The symptoms of syphilis are similar for men and women. They're often mild and difficult to recognise, and you may pass on the infection without knowing you have it.

The symptoms tend to change over time and may come and go.

Even if the symptoms do improve, there's still a risk you could pass the infection on or develop serious problems if you don't get treatment.

Early symptoms of syphilis

The first symptoms of syphilis usually develop around 2 or 3 weeks after infection, although they can start later than this.

This stage of the infection is known as "primary syphilis".

  • the main symptom is a small, painless sore or ulcer called a chancre that you might not notice
  • the sore will typically be on the penis, vagina, or around the anus, although it can sometimes appear in the mouth or on the lips, fingers or buttocks
  • most people only have one sore, but some people have several
  • you may also have swollen glands in your neck, groin or armpits

These symptoms usually pass within 2 to 8 weeks. But if the infection isn't treated, it may progress to a second stage.

Later symptoms of syphilis

Further symptoms may develop a few weeks after the initial symptoms have passed. This is known as "secondary syphilis".

Symptoms of secondary syphilis include:

  • a blotchy red rash that can appear anywhere on the body, but often develops on the palms of the hands or soles of the feet
  • small skin growths (similar to genital warts) – on women these often appear on the vulva and for both men and women they may appear around the anus
  • white patches in the mouth
  • flu-like symptoms, such as tiredness, headaches, joint pains and a high temperature (fever)
  • swollen glands
  • occasionally, patchy hair loss

These symptoms usually pass within a few weeks, although they may come and go over several months before they disappear.

You'll still be infected even if you don't have symptoms. This is known as "latent syphilis" and it can last for decades and lead to serious problems if not treated.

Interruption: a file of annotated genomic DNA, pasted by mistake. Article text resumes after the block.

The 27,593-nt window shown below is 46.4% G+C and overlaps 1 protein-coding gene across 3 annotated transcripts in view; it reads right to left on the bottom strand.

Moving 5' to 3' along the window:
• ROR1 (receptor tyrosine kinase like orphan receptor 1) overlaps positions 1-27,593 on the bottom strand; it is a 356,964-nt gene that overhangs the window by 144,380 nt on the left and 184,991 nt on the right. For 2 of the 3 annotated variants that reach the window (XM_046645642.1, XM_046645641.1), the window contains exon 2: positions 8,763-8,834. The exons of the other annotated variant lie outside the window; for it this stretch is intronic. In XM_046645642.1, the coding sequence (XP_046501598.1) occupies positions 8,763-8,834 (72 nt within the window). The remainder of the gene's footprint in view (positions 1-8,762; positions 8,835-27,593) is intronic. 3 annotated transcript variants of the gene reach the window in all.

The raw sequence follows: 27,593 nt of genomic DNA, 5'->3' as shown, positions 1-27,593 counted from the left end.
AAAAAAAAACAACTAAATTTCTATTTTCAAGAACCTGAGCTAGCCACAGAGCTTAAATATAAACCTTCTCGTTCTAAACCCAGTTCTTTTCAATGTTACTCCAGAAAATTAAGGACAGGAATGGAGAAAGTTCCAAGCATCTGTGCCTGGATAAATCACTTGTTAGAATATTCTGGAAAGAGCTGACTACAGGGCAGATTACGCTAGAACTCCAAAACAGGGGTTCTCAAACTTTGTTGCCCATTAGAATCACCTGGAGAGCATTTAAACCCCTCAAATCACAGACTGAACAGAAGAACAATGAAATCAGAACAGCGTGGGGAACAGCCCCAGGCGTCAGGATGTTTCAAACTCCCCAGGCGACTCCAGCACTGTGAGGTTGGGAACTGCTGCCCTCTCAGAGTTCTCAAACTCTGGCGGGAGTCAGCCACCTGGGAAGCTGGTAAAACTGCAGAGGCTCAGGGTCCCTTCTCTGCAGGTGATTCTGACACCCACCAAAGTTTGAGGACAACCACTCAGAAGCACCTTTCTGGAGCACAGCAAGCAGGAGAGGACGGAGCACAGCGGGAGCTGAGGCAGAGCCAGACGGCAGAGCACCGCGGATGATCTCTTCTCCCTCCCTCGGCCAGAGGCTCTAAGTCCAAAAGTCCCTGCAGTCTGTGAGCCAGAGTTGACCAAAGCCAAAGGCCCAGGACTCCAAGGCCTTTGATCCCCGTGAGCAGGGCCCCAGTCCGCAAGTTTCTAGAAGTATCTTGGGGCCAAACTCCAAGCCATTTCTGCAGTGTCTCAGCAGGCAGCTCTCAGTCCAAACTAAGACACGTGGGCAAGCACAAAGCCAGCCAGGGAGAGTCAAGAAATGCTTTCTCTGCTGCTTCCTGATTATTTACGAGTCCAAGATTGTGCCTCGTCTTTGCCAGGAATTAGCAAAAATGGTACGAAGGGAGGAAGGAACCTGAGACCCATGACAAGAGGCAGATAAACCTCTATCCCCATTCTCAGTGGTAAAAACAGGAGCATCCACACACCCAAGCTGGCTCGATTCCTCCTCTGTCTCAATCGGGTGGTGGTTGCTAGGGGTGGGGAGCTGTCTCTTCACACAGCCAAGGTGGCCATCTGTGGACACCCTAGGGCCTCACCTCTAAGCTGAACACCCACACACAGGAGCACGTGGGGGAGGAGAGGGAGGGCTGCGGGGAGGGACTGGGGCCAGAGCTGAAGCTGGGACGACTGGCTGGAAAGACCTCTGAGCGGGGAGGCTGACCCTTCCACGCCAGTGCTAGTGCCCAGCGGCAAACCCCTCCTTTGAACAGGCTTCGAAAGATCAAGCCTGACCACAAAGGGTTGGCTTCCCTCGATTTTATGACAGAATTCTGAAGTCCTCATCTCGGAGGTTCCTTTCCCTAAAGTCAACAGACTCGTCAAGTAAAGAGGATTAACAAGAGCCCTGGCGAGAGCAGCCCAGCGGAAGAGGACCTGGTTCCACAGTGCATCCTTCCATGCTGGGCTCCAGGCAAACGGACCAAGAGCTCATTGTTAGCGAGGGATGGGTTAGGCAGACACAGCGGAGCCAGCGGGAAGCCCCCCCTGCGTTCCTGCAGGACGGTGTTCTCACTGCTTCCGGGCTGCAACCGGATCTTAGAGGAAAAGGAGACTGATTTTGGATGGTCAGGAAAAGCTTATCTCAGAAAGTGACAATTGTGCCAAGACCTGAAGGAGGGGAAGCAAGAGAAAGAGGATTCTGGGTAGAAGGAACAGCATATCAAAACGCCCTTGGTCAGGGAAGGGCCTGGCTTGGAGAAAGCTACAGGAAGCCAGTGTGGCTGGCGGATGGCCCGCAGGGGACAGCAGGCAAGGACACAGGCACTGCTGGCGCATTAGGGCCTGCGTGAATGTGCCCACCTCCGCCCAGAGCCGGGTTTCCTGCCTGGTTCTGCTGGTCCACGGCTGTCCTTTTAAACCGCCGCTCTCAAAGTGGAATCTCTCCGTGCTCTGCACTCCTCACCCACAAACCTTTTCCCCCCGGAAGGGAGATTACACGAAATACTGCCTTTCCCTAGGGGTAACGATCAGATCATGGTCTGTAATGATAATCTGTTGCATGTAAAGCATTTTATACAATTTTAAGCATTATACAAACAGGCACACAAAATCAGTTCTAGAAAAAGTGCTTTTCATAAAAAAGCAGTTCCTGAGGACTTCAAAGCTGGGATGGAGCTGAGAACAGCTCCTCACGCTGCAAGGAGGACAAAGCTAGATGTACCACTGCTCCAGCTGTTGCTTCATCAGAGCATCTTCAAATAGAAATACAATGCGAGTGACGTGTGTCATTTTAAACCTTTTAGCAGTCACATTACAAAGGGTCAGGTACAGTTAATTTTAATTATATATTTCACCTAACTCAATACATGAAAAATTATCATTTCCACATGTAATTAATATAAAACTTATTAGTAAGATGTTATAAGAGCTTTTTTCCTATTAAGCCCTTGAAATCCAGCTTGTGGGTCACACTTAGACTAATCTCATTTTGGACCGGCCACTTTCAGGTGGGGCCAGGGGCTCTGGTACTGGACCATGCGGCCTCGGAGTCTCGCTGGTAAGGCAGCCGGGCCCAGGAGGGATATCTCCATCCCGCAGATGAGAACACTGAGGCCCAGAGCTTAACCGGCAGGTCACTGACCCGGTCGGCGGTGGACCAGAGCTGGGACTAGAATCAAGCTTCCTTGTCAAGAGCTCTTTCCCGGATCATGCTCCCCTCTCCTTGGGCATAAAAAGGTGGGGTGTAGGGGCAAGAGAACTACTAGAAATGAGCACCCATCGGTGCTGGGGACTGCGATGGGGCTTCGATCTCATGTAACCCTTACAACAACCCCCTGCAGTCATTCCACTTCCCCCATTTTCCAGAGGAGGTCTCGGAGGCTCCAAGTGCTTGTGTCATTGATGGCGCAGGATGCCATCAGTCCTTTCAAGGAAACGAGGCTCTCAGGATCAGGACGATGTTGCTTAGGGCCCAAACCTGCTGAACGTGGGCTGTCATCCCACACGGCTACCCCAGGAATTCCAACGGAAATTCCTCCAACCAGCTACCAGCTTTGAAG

It's still possible to pass on the infection during this stage, although this usually only happens within 2 years of becoming infected.

Serious problems if left untreated

Without treatment, a syphilis infection can last for years or decades without causing any symptoms.

Eventually, it can spread to parts of the body such as the brain or nerves and cause serious and potentially life-threatening problems. This is known as "tertiary syphilis".

People with tertiary syphilis may experience:

  • meningitis
  • strokes
  • dementia symptoms
  • loss of co-ordination
  • numbness
  • vision problems or blindness 
  • heart problems

Syphilis is still treatable at this stage, but it's sometimes not possible to reverse any damage that's already been done.


The only way to find out if you have syphilis is to get tested.

Syphilis causes serious problems if left undiagnosed and untreated.

Who should get tested for syphilis

You should get tested for syphilis if:

  • you're worried you might have it
  • a sexual partner has been diagnosed with syphilis
  • you have symptoms of syphilis

It's particularly important to get tested in these cases if you've had sex without a condom (unprotected sex), you have multiple sexual partners, you're a man who has sex with men, or you've had sexually transmitted infections (STIs) in the past.

Where to get a syphilis test

The best place to get tested for syphilis is a sexual health clinic

Find a sexual health clinic.

These clinics are staffed by healthcare professionals with special expertise in STIs. They tend to have easier access to the tests and treatments for syphilis than your local GP surgery.

You can go to your GP if you prefer, although they may refer you to a sexual health clinic if they suspect you might have an STI.

What the test for syphilis involves

You'll be asked about your sexual history and habits, and whether you're experiencing any symptoms.

To diagnose syphilis, you'll usually have a:

  • physical examination - a doctor or nurse will ask to examine your genitals (and inside the vagina for women) or other parts of your body to look for growths or rashes that may be caused by syphilis
  • blood test - this can show whether you have syphilis or have had it in the past; repeating the test a few weeks later may be recommended if it's negative, in case it was too early to give an accurate result
  • swab test - a swab (similar to a cotton bud) is used to take a small sample of fluid from any sores, so it can be checked for syphilis